Wednesday, October 24, 2012


Common Raven over Copper Rock Rapids (Grass River), 10/1/12 - © Dave Spier

Here's a bird for Halloween. It was made famous as a symbol of death by Edgar Allen's poem.

Found completely circling the northern hemisphere, the Common Raven (Corvus corax) is one of the most widespread bird species in the world. Across North America, they occupy a wide swath from Central America to Alaska and east across most of Canada to the Atlantic, northern New England, and the Adirondacks, then south through a disjointed narrow band marked by the Appalachian Highlands. This range covers a great variety of climates and wild habitats, and sometimes they can be found near rural settlements and towns.

Ravens are larger than crows, but it's hard to judge size at a distance. In flight, ravens can be mistaken for hawks until they're overhead. Note the raven's long neck and long tail that ends in what's described as a "wedge" shape (meaning it's longer toward the middle of the tail). They are all black, but several hawk species have dark-phase members, which can be misleading. Like hawks, ravens also alternate flapping and gliding, unlike crows that have a steadier flight. When perched, ravens have shaggy throat feathers and long feathers covering their nostrils and the base of their heavy, thick bills (likened to a "Roman" nose because of the downward curve).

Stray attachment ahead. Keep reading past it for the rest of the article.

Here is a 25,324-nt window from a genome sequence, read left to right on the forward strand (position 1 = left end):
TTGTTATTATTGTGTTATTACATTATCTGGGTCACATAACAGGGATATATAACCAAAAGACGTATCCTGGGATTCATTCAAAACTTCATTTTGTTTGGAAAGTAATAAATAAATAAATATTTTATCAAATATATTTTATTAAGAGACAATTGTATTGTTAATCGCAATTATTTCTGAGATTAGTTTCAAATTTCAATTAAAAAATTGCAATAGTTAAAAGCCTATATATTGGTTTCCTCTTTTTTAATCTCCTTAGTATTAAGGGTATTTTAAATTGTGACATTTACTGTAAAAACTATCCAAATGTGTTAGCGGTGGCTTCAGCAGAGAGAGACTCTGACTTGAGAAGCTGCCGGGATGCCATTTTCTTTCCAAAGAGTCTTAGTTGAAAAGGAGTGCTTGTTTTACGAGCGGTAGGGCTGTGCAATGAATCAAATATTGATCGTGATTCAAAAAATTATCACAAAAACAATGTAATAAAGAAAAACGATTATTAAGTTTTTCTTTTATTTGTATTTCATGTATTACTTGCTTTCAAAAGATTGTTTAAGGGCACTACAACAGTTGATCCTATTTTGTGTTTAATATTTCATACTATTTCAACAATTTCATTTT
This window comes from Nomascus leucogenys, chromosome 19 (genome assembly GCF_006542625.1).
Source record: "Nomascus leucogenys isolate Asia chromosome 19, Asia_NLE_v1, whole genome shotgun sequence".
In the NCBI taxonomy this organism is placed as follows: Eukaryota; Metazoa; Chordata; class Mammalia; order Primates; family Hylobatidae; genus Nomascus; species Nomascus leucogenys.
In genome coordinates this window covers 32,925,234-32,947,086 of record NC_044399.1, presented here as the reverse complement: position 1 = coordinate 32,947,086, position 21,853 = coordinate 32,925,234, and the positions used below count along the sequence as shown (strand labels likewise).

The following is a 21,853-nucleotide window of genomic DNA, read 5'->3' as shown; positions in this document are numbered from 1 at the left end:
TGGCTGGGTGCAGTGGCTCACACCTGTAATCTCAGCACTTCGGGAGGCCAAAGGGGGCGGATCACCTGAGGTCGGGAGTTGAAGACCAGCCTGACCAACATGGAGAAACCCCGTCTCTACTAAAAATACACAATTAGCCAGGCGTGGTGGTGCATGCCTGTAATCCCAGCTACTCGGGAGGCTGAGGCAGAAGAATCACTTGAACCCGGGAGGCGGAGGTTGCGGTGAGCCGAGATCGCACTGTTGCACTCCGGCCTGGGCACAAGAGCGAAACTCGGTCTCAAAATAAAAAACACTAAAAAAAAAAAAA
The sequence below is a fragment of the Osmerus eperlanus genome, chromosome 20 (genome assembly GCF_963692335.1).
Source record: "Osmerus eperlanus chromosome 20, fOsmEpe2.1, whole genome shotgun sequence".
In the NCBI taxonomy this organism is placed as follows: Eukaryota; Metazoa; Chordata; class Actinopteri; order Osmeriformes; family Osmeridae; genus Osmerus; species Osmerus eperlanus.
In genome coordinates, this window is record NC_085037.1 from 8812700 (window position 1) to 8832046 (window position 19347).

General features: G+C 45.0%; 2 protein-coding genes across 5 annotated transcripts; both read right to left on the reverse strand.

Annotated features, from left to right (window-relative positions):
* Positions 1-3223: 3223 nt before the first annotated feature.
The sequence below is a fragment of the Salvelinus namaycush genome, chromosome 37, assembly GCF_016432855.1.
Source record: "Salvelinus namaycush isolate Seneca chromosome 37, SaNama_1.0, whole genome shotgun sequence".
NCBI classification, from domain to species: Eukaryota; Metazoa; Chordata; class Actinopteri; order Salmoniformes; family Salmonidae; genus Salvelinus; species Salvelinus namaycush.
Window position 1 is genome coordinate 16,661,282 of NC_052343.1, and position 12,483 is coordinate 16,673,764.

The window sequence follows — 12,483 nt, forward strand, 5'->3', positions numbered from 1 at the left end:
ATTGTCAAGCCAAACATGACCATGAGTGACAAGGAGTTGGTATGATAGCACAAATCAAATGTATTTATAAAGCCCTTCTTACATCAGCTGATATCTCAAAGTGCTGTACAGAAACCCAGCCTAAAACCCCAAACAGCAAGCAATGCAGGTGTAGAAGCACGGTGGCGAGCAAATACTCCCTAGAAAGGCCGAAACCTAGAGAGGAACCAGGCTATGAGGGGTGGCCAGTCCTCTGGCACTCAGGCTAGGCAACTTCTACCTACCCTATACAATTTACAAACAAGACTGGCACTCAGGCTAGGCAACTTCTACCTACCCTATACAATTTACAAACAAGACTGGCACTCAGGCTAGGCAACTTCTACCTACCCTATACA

Common Raven eating a roadkill, Rts. 8/30 south of Speculator - © Dave Spier
The raven's diet is omnivorous; it eats anything edible. As scavengers, they can be found feeding on carrion beside country roads (in areas where they are common). I've heard people talk about ravens flying down the middle of a road as they search for new roadkills. You're less likely to actually see them when they're catching insects and rodents or eating eggs, birds, seeds, grain, berries, acorns and buds.

raven above DeGrasse, St. Lawrence County, NY

Ravens generally make croaking sounds, sometimes written "cr-r-ruck," plus gurgling and snoring sounds and woodpecker-like knocking calls. It's hard to realize they are actually songbirds (technically, passerines, or perching birds) obviously related to crows but also to jays, all in the Corvid family, and all can be year-round residents of their chosen locations. All About Birds has several recordings for your listening enjoyment. (There's also a page to help you ID and separate the crow/raven corvids.)

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  1. Many years ago, I had an interesting experience with a raven at the trailhead for Cascade Mountain. I had parked my car and was organizing my pack for a solo snowshoe hike. There was a very vocal raven perched on a tree nearby. He seemed quite animated about something. I walked around my car, only to discover that I parked over some sort of roadkill - a squirrel, maybe.

    I got back into the car, started it up, and moved it a couple of feet, exposing the roadkill. The raven then flew down to the pavement, apparently satisfied that he could access his meal. He had nothing else to say after that. :)

  2. That's both funny and very interesting. Thank you.